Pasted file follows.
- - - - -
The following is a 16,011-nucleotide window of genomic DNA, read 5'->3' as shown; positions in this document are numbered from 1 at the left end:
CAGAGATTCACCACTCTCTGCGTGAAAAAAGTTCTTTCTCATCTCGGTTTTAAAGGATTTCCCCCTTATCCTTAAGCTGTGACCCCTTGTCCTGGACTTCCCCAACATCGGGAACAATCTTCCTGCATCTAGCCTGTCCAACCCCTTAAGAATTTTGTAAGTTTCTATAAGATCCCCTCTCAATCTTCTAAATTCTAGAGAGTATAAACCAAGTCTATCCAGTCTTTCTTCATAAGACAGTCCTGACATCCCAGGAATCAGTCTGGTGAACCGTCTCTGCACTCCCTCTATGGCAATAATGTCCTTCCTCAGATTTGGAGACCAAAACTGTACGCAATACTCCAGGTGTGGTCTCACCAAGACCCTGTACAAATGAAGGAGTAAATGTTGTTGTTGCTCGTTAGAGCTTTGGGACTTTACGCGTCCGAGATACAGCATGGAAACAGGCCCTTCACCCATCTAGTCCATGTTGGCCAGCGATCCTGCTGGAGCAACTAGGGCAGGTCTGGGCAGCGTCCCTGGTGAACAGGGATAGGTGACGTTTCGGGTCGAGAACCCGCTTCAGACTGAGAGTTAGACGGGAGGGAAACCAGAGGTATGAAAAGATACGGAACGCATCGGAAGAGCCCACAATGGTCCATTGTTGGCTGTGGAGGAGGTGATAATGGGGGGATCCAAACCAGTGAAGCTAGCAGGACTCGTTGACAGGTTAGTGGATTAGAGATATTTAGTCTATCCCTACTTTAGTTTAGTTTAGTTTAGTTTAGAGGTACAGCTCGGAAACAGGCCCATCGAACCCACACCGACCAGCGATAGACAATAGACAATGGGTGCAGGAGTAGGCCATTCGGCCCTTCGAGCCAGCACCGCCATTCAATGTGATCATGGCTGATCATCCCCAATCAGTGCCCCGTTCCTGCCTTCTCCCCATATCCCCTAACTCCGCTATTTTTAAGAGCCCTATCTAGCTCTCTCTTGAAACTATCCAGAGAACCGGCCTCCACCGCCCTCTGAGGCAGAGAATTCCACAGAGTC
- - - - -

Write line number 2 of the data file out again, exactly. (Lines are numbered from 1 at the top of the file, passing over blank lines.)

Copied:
CAGAGATTCACCACTCTCTGCGTGAAAAAAGTTCTTTCTCATCTCGGTTTTAAAGGATTTCCCCCTTATCCTTAAGCTGTGACCCCTTGTCCTGGACTTCCCCAACATCGGGAACAATCTTCCTGCATCTAGCCTGTCCAACCCCTTAAGAATTTTGTAAGTTTCTATAAGATCCCCTCTCAATCTTCTAAATTCTAGAGAGTATAAACCAAGTCTATCCAGTCTTTCTTCATAAGACAGTCCTGACATCCCAGGAATCAGTCTGGTGAACCGTCTCTGCACTCCCTCTATGGCAATAATGTCCTTCCTCAGATTTGGAGACCAAAACTGTACGCAATACTCCAGGTGTGGTCTCACCAAGACCCTGTACAAATGAAGGAGTAAATGTTGTTGTTGCTCGTTAGAGCTTTGGGACTTTACGCGTCCGAGATACAGCATGGAAACAGGCCCTTCACCCATCTAGTCCATGTTGGCCAGCGATCCTGCTGGAGCAACTAGGGCAGGTCTGGGCAGCGTCCCTGGTGAACAGGGATAGGTGACGTTTCGGGTCGAGAACCCGCTTCAGACTGAGAGTTAGACGGGAGGGAAACCAGAGGTATGAAAAGATACGGAACGCATCGGAAGAGCCCACAATGGTCCATTGTTGGCTGTGGAGGAGGTGATAATGGGGGGATCCAAACCAGTGAAGCTAGCAGGACTCGTTGACAGGTTAGTGGATTAGAGATATTTAGTCTATCCCTACTTTAGTTTAGTTTAGTTTAGTTTAGAGGTACAGCTCGGAAACAGGCCCATCGAACCCACACCGACCAGCGATAGACAATAGACAATGGGTGCAGGAGTAGGCCATTCGGCCCTTCGAGCCAGCACCGCCATTCAATGTGATCATGGCTGATCATCCCCAATCAGTGCCCCGTTCCTGCCTTCTCCCCATATCCCCTAACTCCGCTATTTTTAAGAGCCCTATCTAGCTCTCTCTTGAAACTATCCAGAGAACCGGCCTCCACCGCCCTCTGAGGCAGAGAATTCCACAGAGTC